Introducing the Chameleon Shopping Centre and monitoring system also finds trends driving positive growth in Malls

Welcome to the age of the chameleon shopping centre. It’s one of the themes in the current retail environment, according to indicators emerging from research covering the assets of top South African property funds.

“The chameleon shopping centre represents a move to fluid rather than fixed formats,” says Belinda Clur, managing director of Clur Research International, whose Retail LiveTM system monitors shifting trends in consumer behaviour at centres representing more than 2.5 million square metres of trading space.

She describes the chameleon centre as comprising an ever changing, quickly adaptable, high impact, connected and interactive experiential environment.

She adds that, given the current fast moving times and consumer position, a focus on predictive convenience is becoming pivotal.

Amelia Beattie, chief executive officer at Liberty Two Degrees, concurs.

“Shopping centres and retailers, now more than ever, need to be the perfect host in attending to their customers’ every need. Ease, pleasure and warmth should govern all actions. The resultant need for predictive convenience is critical when designing the full centre concept and experience.






Unprecedented demand for apartments in New Coral Point development in Sibaya precinct

Situated towards Umdloti on the KwaZulu-Natal North Coast, the new Sibaya precinct has rapidly become entrenched as the region’s property ‘hotspot’ – a monniker it is likely to hold for at least the next 10 to 15 years.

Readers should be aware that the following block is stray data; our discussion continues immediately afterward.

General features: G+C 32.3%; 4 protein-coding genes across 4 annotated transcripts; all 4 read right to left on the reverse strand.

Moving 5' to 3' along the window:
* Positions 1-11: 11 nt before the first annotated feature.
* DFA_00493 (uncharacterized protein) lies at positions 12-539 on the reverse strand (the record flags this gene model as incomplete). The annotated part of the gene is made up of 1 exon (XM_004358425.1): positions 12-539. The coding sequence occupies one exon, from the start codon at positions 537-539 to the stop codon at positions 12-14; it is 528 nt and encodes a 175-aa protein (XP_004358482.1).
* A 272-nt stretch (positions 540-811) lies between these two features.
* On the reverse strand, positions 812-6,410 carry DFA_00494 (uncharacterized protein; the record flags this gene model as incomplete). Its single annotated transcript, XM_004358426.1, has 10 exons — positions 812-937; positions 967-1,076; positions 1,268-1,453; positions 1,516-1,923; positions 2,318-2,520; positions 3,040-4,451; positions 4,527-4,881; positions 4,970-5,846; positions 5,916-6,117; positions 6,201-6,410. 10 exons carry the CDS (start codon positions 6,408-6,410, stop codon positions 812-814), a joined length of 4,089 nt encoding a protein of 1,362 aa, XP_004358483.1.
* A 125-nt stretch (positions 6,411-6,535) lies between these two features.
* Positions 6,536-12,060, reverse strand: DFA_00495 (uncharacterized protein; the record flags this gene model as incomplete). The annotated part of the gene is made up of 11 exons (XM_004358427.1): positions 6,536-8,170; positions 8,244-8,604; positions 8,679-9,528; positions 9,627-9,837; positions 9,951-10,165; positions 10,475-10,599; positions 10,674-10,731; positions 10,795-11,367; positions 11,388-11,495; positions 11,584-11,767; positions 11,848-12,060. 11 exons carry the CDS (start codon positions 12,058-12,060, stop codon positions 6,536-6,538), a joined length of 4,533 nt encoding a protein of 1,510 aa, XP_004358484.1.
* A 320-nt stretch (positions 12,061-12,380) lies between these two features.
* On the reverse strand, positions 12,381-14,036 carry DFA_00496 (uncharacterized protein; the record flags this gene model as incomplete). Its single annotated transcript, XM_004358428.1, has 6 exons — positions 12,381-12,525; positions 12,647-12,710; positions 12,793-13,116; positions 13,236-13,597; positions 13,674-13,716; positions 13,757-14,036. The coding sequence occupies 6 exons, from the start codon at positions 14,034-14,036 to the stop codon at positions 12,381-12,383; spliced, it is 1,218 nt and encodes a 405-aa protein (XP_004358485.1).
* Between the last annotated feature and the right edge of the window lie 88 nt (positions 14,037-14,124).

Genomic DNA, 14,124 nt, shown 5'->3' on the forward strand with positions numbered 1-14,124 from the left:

Prime residential nodes are already rising from the ground in this secured precinct with well-run retail and office components - all enjoying coastal forest and elevated sea views.

Within Sibaya, the new Signature Estate has set the benchmark for luxury property and is expected to become the crème-de-la-crème of coastal estate living in the province. The estate comprises only 45 exclusive stands in a prime residential security estate and 1 000 to 2 000sqm sites have sold through Pam Golding Properties for between R4.95 million and R10.5 million. Prices of completed homes are expected to start at around R15 million.

Two apartments complexes, Ocean Dunes and more recently, Pebble Beach, have also launched and sold out at between R30 000 and R40 000 per square metre, with construction also under way.




Best Regards

Melanie Vallun
General Secretary 
South African Institute of Valuers
(086) 100 SAIV